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News/Press releases

Contact: Sandra Jacob (e-mail: info@[>>> Please remove the brackets! <<<]eva.mpg.de, phone: +49 (0) 341-3550 122)


July 11, 2018: Primates adjust grooming to their social environment
© MPI f. Evolutionary Anthropology/ A. Mielke

Not only the attractiveness of a potential grooming partner matters to wild chimpanzees and sooty mangabeys, their choice also depends on who is observing them

When humans cooperate with others they take their previous experiences with specific individuals into account, as well as their usefulness for carrying out a specific task. Moreover, they consider whether a better candidate is available, and whether the potential cooperation partner is actually reliable. Researcher of the Max Planck Institute for Evolutionary Anthropology in Leipzig, Germany, show that wild chimpanzees and sooty mangabeys, two primate species who live in complex social groups, choose their grooming partners based on a variety of criteria, including their social relationship with them and their potential partner’s dominance rank. In particular, individuals of both species avoided grooming group mates whose friends were among the bystanders, as grooming might be interrupted.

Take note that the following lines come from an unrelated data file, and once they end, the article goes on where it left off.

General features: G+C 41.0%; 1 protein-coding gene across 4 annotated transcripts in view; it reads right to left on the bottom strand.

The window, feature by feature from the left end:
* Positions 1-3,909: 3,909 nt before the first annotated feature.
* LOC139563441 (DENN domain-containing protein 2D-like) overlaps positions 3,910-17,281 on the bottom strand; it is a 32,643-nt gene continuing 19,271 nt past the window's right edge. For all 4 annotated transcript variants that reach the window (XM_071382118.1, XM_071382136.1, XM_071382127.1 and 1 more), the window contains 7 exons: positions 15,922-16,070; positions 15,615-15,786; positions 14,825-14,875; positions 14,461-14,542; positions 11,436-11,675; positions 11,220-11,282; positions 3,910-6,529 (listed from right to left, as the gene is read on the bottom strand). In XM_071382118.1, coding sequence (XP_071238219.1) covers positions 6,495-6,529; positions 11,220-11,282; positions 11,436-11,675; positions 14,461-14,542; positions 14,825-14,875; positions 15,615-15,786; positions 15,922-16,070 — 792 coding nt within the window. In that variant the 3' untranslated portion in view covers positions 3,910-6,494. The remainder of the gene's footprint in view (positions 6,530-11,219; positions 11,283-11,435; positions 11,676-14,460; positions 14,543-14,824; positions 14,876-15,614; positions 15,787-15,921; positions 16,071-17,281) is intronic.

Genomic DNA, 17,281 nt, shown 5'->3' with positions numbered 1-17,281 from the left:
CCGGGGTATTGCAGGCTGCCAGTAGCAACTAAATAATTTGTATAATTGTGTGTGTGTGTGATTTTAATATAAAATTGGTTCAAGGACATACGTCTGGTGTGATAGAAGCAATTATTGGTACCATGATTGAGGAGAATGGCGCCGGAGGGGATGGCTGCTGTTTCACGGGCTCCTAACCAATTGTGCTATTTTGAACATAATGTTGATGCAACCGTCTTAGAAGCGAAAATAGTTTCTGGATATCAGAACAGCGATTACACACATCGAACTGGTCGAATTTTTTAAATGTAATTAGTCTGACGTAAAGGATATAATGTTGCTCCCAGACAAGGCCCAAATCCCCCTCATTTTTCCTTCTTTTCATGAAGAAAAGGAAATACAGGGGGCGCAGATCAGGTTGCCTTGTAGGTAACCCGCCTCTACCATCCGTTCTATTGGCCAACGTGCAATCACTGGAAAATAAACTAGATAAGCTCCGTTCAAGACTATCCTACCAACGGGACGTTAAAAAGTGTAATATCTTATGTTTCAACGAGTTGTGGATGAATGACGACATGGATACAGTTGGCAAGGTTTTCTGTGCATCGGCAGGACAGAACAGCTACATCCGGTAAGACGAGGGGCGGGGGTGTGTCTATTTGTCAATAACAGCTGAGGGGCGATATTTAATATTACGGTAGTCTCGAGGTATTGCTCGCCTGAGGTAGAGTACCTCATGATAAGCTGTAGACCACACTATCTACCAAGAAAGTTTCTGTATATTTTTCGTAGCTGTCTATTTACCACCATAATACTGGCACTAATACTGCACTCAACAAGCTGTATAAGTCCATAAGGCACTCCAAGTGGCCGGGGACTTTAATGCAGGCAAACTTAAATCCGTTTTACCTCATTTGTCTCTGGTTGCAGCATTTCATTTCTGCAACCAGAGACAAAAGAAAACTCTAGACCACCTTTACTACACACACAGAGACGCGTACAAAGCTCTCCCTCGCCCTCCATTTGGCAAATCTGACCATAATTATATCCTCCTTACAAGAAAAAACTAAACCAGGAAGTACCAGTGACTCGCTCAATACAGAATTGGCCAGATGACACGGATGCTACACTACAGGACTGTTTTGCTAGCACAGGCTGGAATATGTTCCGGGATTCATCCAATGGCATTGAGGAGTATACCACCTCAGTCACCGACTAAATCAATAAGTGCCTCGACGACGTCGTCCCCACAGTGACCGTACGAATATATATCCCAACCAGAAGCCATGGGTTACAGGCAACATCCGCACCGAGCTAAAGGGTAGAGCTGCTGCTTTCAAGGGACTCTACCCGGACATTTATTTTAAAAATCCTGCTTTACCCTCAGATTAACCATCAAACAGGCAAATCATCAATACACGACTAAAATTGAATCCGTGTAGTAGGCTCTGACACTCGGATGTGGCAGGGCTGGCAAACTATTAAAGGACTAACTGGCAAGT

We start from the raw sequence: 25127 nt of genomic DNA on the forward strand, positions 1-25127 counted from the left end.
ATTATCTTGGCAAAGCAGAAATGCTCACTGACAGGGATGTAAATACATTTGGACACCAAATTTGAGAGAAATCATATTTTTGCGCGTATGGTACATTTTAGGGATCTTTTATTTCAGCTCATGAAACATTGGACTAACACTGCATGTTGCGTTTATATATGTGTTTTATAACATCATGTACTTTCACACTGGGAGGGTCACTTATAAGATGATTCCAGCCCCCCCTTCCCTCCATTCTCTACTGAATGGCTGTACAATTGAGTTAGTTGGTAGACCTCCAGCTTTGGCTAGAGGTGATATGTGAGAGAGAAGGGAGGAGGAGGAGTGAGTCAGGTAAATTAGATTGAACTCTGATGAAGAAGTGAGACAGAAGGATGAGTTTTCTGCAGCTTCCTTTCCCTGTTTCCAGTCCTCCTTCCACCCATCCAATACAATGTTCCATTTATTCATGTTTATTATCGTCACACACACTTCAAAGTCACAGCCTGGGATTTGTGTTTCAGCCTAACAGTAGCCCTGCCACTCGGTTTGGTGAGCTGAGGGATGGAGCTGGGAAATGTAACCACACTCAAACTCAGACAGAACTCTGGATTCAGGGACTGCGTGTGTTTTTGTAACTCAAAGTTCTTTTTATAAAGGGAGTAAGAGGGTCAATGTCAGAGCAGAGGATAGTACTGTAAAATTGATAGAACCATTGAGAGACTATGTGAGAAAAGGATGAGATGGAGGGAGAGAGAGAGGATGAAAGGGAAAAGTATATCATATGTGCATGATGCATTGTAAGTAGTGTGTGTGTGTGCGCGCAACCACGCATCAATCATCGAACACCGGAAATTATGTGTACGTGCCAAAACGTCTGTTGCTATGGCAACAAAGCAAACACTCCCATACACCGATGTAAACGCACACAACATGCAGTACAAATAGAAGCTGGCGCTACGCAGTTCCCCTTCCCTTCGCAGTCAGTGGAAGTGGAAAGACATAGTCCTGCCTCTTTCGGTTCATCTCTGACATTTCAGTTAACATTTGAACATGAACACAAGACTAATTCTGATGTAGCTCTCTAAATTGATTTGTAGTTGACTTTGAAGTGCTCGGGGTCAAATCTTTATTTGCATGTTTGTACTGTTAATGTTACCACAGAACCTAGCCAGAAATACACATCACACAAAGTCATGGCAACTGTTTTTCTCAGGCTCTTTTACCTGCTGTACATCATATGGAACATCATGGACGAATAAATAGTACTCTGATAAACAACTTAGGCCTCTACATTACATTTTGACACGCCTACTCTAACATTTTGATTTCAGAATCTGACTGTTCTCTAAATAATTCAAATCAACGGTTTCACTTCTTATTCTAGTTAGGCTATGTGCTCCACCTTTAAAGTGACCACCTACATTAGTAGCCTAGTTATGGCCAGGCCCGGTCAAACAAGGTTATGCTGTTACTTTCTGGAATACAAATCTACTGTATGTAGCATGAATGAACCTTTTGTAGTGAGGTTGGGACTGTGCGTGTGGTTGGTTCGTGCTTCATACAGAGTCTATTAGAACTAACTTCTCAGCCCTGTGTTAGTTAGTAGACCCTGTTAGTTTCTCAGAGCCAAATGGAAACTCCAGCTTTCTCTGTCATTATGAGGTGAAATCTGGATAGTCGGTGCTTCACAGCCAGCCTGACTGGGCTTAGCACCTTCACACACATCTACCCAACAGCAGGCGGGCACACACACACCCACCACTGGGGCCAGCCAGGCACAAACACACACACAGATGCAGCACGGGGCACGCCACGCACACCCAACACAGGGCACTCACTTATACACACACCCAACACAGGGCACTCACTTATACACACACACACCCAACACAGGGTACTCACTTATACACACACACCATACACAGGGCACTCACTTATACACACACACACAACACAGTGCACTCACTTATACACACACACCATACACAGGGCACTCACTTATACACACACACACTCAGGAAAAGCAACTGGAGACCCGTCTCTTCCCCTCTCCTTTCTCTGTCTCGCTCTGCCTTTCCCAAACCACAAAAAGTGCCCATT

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Original publication

July 11, 2018: Our fractured African roots
© Yasmine Gateau/Max Planck Institute for the Science of Human History

Humans did not stem from a single ancestral population in one region of Africa, as is often claimed. Instead, our African ancestors were diverse in form and culture, and scattered across the entire continent

A scientific consortium led by Dr. Eleanor Scerri, British Academy Postdoctoral Fellow at the University of Oxford and researcher at the Max Planck Institute for the Science of Human History, has found that human ancestors were scattered across Africa, and largely kept apart by a combination of diverse habitats and shifting environmental boundaries, such as forests and deserts. Millennia of separation gave rise to a staggering diversity of human forms, whose mixing ultimately shaped our species. Philipp Gunz of the Max Planck Institute for Evolutionary Anthropology contributed to this study.

Link to press release (MPI-SHH)

Original publication

June 28, 2018: Chimpanzees start using a new tool-use gesture during an alpha male take over
© TCP/Liran Samuni

Chimpanzee pant hoots are longer and more salient when males combine it with the "leaf clip" gesture

Similar to humans, non-human primates combine gestures, facial expressions, and vocalizations in various ways to communicate effectively. Chimpanzees have a well-described repertoire of both gestural and vocal signals that they use to communicate naturally in the wild, some of which show evidence for cultural variation. Researchers of the Max Planck Institute for Evolutionary Anthropology investigated one such signal, the ‘leaf clip’ gesture, which re-emerged in a wild chimpanzee group during an alpha takeover after being absent for almost two years. Importantly, the gesture was produced only by adult male chimpanzees and immediately preceded their pant hoot vocalizations and was associated with acoustic changes in those calls.